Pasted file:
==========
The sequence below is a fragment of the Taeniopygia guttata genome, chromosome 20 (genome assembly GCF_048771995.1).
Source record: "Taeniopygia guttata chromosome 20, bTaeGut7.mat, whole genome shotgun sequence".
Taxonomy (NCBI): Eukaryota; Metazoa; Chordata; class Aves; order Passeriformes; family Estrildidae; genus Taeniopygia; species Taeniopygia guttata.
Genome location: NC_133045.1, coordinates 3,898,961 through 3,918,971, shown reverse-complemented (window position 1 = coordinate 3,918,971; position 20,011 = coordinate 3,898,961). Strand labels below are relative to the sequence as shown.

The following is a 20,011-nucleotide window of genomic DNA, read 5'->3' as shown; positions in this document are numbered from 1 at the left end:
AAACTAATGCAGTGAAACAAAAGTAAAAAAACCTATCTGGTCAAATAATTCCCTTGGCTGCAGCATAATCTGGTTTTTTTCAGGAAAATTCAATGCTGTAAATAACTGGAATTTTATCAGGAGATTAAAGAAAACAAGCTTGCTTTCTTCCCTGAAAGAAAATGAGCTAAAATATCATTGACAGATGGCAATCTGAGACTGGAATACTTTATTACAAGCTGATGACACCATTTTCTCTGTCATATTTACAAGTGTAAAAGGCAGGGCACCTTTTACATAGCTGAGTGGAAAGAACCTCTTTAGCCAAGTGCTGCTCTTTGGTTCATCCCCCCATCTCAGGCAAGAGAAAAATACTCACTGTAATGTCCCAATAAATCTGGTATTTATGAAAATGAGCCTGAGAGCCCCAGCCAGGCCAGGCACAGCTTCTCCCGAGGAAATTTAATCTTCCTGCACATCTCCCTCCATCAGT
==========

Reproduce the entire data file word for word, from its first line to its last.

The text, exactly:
The sequence below is a fragment of the Taeniopygia guttata genome, chromosome 20 (genome assembly GCF_048771995.1).
Source record: "Taeniopygia guttata chromosome 20, bTaeGut7.mat, whole genome shotgun sequence".
Taxonomy (NCBI): Eukaryota; Metazoa; Chordata; class Aves; order Passeriformes; family Estrildidae; genus Taeniopygia; species Taeniopygia guttata.
Genome location: NC_133045.1, coordinates 3,898,961 through 3,918,971, shown reverse-complemented (window position 1 = coordinate 3,918,971; position 20,011 = coordinate 3,898,961). Strand labels below are relative to the sequence as shown.

The following is a 20,011-nucleotide window of genomic DNA, read 5'->3' as shown; positions in this document are numbered from 1 at the left end:
AAACTAATGCAGTGAAACAAAAGTAAAAAAACCTATCTGGTCAAATAATTCCCTTGGCTGCAGCATAATCTGGTTTTTTTCAGGAAAATTCAATGCTGTAAATAACTGGAATTTTATCAGGAGATTAAAGAAAACAAGCTTGCTTTCTTCCCTGAAAGAAAATGAGCTAAAATATCATTGACAGATGGCAATCTGAGACTGGAATACTTTATTACAAGCTGATGACACCATTTTCTCTGTCATATTTACAAGTGTAAAAGGCAGGGCACCTTTTACATAGCTGAGTGGAAAGAACCTCTTTAGCCAAGTGCTGCTCTTTGGTTCATCCCCCCATCTCAGGCAAGAGAAAAATACTCACTGTAATGTCCCAATAAATCTGGTATTTATGAAAATGAGCCTGAGAGCCCCAGCCAGGCCAGGCACAGCTTCTCCCGAGGAAATTTAATCTTCCTGCACATCTCCCTCCATCAGT